by Mikhaeyla Kopievsky
Recently, I wrote about my experience in drafting the sequel to my debut science fiction novel, Resistance (Divided Elements #1), and promised to share my upcoming experiences in editing said sequel. Last week was Step 1– Reviewing Book 1. Which brings us to Step 2 – Seeing your strengths and weaknesses through the eyes of your readers.
STEP TWO – SEEING YOUR WORK LIKE YOUR READERS DO
You’re probably champing at the bit to actually rip into your draft manuscript, but trust me – it still needs more resting time. Going back in to a work in progress too soon after typing ‘the end’ can be like trying to reflect on a relationship a week after the break-up: All you’re going to get are hot, messy tears or a rose-tinted view of the belle epoque (neither of which are helpful).
If you’re like me, you’ll be spending this time working on completely unrelated projects – the half-drafted Nano project from two years back that you’ve been holding out on, various short stories for upcoming competitions, beta reading for crit partners, etc. If you’re not doing these things, you should seriously consider them. At the very least, bury yourself in an amazing book that can act as you ‘palate cleanser’, benchmark and inspiration when it finally comes time to review your own novel.
So, while waiting for our WIPs to get to room temperature, it’s time to kick off Step 2 – Seing your work like your readers do.
A few weeks ago, I wrote about the challenges and advantages of writing Book 2. One of the advantages I neglected to mention was having the benefit of third party reviews – from crit partners, beta readers, ARC reviewers, and book reviewers.
Getting feedback about your writing style, your plotting, your characters, your world-building – it all adds up to a more refined blueprint for making your second book shine. When you write your first book, you send it off for publication not knowing how readers will respond or engage. With your second book, that uncertainty is not as all-encompassing.
For those of you playing along at home, this is what I did:
- Take out your notebook or open up a new word or excel document – anything you can divide a page into 2 columns. Title the first column “Positive” and the second column “Negative.”
- Go to the Amazon and Goodreads pages of Book 1.
- Take a deep breath (you’ll need it) and start by filtering for 1* and/or 2* reviews. If you’re lucky enough not to have these, start with your 3*.
- Ease the pain by looking for the good amongst the review – even ‘bad’ reviews usually have something positive to say. When you find something good, write it down in the “Positive column”. Where multiple readers raise the same thing, underline/highlight/bold the entry.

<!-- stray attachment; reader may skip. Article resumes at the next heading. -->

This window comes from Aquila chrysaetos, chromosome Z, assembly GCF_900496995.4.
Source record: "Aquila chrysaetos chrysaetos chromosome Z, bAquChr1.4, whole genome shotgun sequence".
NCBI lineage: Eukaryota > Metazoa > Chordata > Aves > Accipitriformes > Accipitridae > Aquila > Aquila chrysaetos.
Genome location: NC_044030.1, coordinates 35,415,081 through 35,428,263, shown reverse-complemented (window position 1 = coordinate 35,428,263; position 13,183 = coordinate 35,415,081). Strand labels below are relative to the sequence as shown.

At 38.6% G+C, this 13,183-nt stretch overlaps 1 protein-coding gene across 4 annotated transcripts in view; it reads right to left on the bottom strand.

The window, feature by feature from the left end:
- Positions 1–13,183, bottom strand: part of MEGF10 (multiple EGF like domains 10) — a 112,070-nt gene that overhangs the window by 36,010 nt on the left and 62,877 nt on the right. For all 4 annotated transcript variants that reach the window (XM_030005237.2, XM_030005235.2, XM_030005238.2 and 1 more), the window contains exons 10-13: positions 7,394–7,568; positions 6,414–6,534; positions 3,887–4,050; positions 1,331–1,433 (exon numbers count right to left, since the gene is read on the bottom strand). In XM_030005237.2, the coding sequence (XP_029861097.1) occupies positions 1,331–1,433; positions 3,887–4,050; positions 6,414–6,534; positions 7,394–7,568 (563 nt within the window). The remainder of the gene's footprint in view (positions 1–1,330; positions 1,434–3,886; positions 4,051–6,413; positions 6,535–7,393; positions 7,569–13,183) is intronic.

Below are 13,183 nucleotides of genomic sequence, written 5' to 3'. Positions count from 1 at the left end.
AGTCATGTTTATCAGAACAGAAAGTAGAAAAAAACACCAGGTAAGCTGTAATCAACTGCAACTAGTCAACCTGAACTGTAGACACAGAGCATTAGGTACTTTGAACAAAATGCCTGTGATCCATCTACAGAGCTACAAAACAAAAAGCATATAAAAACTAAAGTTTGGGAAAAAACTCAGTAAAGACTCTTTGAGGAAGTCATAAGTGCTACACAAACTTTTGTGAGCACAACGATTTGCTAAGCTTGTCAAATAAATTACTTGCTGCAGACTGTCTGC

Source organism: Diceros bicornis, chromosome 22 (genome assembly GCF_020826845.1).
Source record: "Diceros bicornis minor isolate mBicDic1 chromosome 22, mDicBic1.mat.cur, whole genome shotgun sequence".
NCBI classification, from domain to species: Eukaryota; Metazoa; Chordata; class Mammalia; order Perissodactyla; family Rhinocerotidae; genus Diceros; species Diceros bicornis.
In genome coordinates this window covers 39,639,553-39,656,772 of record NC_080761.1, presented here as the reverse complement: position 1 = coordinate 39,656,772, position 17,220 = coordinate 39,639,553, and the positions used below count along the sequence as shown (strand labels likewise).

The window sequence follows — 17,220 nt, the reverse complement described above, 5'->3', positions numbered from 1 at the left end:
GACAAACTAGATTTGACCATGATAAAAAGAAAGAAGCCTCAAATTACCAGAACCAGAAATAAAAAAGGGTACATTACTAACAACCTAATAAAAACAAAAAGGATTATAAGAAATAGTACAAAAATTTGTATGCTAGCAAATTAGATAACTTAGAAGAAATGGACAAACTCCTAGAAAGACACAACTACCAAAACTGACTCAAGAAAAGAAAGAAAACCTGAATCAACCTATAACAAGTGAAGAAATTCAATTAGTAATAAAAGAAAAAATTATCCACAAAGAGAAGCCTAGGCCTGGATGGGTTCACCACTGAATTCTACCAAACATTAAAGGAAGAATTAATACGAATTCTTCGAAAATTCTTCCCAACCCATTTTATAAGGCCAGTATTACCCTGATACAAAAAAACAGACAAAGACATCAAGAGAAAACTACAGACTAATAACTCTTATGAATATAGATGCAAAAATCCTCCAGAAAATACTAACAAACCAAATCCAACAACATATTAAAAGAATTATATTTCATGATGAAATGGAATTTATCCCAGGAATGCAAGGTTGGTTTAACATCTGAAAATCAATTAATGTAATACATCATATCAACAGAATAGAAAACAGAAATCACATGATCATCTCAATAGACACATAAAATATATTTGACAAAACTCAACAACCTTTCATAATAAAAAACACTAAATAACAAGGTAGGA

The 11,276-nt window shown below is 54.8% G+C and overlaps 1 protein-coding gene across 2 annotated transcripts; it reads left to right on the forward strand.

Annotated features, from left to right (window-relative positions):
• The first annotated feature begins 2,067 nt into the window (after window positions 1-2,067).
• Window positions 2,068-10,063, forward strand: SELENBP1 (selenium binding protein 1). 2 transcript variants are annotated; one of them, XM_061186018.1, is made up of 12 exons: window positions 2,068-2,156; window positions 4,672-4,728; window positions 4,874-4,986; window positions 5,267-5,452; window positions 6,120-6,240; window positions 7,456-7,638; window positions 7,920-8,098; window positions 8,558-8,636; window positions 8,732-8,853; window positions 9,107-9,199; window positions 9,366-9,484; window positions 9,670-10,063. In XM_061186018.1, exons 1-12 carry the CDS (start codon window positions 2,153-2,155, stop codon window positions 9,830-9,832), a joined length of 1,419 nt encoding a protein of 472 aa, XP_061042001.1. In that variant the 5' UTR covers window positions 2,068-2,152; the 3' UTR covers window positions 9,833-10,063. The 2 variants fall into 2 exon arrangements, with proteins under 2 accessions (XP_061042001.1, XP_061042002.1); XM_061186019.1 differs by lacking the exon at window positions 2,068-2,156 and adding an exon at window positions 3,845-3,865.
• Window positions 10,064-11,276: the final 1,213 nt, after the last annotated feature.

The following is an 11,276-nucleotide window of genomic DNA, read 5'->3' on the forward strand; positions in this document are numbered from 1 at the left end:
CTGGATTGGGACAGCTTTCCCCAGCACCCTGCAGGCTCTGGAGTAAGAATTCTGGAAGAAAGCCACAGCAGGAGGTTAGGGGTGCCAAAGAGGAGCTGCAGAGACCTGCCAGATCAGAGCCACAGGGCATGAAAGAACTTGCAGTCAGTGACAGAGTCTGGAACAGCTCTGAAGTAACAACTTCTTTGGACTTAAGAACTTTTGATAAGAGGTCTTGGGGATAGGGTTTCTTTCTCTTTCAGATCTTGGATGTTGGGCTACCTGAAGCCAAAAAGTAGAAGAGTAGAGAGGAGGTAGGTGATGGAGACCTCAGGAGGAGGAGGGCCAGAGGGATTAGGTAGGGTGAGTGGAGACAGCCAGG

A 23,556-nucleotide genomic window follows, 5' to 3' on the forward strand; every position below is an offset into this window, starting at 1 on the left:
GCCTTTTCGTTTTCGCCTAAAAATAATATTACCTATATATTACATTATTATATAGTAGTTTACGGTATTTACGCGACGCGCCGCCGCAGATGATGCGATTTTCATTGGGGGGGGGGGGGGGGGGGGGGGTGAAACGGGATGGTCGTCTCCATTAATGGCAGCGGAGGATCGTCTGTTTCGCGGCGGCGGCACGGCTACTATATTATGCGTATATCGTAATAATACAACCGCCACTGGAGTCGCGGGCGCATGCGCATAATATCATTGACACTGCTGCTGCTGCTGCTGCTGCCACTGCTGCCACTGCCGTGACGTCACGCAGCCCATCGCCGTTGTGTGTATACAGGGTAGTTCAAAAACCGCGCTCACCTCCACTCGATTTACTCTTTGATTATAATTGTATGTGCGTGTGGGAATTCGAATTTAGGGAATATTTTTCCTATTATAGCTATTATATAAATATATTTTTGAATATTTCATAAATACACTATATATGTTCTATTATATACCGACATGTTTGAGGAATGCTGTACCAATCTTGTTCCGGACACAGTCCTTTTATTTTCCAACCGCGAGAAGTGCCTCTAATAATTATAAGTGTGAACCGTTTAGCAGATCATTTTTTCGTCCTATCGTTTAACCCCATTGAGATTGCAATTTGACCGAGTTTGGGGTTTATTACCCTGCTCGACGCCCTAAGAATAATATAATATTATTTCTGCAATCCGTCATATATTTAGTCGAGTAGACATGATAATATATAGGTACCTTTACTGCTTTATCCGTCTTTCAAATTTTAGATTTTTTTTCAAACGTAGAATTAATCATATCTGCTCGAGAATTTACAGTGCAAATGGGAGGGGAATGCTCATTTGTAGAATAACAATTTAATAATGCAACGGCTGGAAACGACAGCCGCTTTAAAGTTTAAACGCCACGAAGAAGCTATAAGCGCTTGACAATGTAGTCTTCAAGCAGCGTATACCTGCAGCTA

- If you have less than 100 reviews, repeat step 4 for all them. If you have more, consider doing a dip sample from each of the rating categories.
- Now go back and look for the negative points. Write them down – but maybe not verbatim. Bad reviews tend to be full of emotion. Strip that away and get to the core of what the review is telling you – e.g. “All humans have a ‘lifeline’ that plugs into things. All I could think of was [a] silly looking plug-in device. I actually giggled each time it was referenced or used even if it was a serious moment” (yes, that was written in the 1* review for Resistance. sigh.) becomes “lack of understanding about / poor characterisation of world-building technology “.
These lists of things – of what your readers loved/were fascinated by/engaged with and what they hated/were turned off by/didn’t understand – become your touchpoints as you edit. The entries become the red flags for things you need to either a) incorporate more strongly or b) consider removing/reframing.
Here’s a snapshot of my list to get you started:
|· Original world-building
· Dark tone that built tension
· Great character development
|· Too philosophical
· Didn’t like the main character
· Didn’t understand the technology or mechanics of population control
Interestingly, of the three negative points listed, I’ll only address one: the lack of understanding about the world-building mechanics. The other two – character likeability and philosophical bent – won’t change. And that’s the thing with reviews – sometimes they just come from readers who didn’t like your book and not because your book was poorly written.
Remember, you’re not trying to please everyone. You want to engage the readers who want to love your story. Remove the obstacles for that love, but don’t try to write the book they wish they could have written.
What about you? What critiques or reviews have been left about your first book that you will incorporating in your Book 2 edits? Let me know in the comments!
Read on for Step 3.
Photo by Annie Spratt on Unsplash
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